MONDAY, JUNE 3, 2013
Florida Insurance Commissioner Kevin McCarty is encouraging Floridians to make preparations now for the upcoming 2013 hurricane season by purchasing flood insurance.
Flood insurance is administered through the National Flood Insurance Program (NFIP) and is available to homeowners, renters and business owners who live in a community participating in the NFIP.
Commissioner McCarty said last week consumers should be aware that significant rate increases will take effect for new and renewal NFIP policies starting on Oct. 1, 2013.
Floods are the most common natural disaster in the United States; however, flood damage is not covered by a typical homeowners or business insurance policy. This type of coverage is an extra layer of security in the event of a catastrophic event.
“Florida’s risk for severe weather is well-known and, even though a hurricane has not impacted our state in recent years, several tropical storms have caused significant flood damage to many Floridians,” Commissioner McCarty said.
“Regardless of the storm type, I strongly urge Floridians to prepare now and purchase flood insurance by May 1st, as a typical flood insurance policy takes 30 days to become effective. This will ensure you are covered on June 1st, the first day of hurricane season.”
Florida consumers can purchase flood insurance from NFIP for up to $250,000 for property damage and $100,000 for personal contents. Excess flood insurance can be purchased for homes valued at more than $250,000. NFIP coverage is also available for commercial structures at $500,000 for building coverage and $500,000 for contents coverage.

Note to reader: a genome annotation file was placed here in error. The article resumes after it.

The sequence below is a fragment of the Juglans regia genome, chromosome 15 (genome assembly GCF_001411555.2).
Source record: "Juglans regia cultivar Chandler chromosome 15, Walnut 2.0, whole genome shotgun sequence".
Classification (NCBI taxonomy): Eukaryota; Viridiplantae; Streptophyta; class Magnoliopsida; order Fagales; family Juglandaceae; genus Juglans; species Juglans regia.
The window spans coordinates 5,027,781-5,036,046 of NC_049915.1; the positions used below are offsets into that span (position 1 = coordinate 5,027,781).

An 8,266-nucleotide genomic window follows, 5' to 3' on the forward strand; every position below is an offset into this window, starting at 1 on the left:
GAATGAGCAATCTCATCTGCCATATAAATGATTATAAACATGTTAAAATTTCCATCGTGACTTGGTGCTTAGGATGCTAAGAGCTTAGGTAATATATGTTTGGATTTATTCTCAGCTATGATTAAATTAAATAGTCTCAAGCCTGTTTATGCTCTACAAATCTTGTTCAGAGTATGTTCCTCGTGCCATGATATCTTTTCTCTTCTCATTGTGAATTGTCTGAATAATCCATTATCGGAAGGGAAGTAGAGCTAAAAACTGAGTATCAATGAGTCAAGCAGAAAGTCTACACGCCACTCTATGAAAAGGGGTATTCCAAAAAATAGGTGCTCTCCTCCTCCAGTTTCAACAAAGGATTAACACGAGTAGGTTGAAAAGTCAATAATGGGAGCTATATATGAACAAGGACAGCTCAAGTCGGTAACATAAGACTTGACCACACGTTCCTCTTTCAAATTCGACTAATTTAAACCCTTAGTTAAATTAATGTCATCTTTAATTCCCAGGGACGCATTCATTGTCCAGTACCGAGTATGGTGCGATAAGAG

In July 2012, the U.S. Congress passed the Flood Insurance Reform Act of 2012 extending the NFIP through Sept. 30, 2017. Key provisions of this legislation will be implemented over time and include raising premium rates to reflect the actual flood risk of the program, phasing out subsidies on properties with repetitive losses, allowing coverage availability for multifamily properties and minimum deductibles for flood claims.
Source: Florida Office of Insurance Regulation and InsuranceJournal
Posted 12:31 PM
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